The USS Arlington is described this way on its Facebook page:
We are the Navy’s eighth amphibious transport dock ship in the San Antonio class. Named for Arlington County, Va., where American Airlines Flight 77 crashed into the Pentagon, which killed 184 people, the USS Arlington is one of three ships named in honor of the heroes and victims of September 11.
So what’s up with this image and description just posted on the page?
Quartermasters Seaman Rashaun Plowden and 2nd Class Mary Carlton raise a church pennant above the American flag during worship services aboard USS Arlington (LPD 24) on Jan. 13, 2013.
Who knew Navy ships were Christian…?
I don’t care if a group of Christian naval officers hold a worship service for themselves. They have that right.
But I’ve never seen a Muslim or atheist or Hindu or Jewish or any non-Christian symbol hoisted above the American flag before, certainly not on one of our Navy’s vessels. (I’d love to be proven wrong if this is a normal occurrence for people of other faiths…)
In fact, one city’s website explaining how flags should be flown says that “When other flags are flown from the same halyard, the U.S. flag should always be at the peak.”
***Update***: Reader David writes:
Im writing to you as a former member of the Royal Navy of just over four years, this is actually correct procedure when flying this flag (THE USN and the Royal Navy follow the same flag procedures), this is because its not actually a Christian flag as such but is that of the Chaplaincy and as such is considered a non combatant and is protected during war, so in theory a ship flying this flag on a Sunday cannot be fired upon during war as part of the Geneva convention.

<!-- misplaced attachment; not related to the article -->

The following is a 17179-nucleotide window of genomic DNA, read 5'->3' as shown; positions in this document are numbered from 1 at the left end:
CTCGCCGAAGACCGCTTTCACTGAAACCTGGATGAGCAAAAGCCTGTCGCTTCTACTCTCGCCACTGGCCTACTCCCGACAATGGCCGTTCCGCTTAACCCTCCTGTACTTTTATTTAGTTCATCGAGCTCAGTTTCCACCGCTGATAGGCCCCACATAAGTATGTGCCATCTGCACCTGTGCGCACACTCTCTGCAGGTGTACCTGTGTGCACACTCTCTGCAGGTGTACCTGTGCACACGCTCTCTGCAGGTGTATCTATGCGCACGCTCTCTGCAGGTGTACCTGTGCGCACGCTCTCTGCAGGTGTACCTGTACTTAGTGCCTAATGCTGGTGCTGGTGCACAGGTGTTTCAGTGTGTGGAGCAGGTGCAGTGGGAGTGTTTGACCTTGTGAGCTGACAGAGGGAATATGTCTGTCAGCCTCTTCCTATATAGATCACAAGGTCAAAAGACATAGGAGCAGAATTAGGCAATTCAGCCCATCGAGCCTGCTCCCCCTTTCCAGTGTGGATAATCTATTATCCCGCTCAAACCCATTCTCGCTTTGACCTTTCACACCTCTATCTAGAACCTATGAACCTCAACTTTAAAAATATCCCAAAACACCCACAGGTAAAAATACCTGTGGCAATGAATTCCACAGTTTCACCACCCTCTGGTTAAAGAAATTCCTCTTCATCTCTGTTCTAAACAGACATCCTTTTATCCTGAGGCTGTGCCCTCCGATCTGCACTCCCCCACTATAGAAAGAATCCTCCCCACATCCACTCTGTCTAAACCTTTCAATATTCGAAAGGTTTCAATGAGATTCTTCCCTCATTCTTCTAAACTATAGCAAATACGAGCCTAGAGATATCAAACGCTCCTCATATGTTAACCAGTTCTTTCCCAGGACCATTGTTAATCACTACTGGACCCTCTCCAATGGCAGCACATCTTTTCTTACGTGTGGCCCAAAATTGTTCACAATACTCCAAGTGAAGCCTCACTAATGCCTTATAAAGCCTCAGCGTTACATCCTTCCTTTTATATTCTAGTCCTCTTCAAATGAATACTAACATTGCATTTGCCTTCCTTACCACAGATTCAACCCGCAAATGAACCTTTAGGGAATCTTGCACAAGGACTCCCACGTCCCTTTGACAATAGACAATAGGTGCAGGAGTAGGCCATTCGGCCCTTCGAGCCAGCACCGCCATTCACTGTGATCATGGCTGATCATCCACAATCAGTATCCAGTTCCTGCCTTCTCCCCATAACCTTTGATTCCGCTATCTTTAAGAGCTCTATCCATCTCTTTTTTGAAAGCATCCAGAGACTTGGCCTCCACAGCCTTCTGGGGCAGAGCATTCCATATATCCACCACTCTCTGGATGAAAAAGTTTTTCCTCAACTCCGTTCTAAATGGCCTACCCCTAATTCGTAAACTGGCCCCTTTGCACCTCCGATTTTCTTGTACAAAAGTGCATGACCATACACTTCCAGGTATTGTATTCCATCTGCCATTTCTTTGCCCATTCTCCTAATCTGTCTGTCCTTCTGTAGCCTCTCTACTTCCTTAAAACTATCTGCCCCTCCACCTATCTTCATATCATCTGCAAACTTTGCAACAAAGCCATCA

The reason its flown above the US flag is due to the flags neutrality and therefore superseding that of the Country’s flag indicating that it is neutral at this point, ie it overrides the Stars and Stripes.
I wish my fellow Atheists would do some research in matters like this rather than rush to conclusions.
Curiously enough, the image/caption were removed from the ship’s Facebook page. Which seems like a strange thing to do if everything is on the up-and-up.
***Update 2***: David pointed me to this site which states:
When it is displayed from the same flagpole with another flag — of a state, community, society or Scout unit — the flag of the United States must always be at the top except that the church pennant may be flown above the flag during church services for Navy personnel when conducted by a Naval chaplain on a ship at sea.
That’s a weird rule… but it seems like whatever happened on the boat was within the regulations.
(Thanks to Lorelei for the link)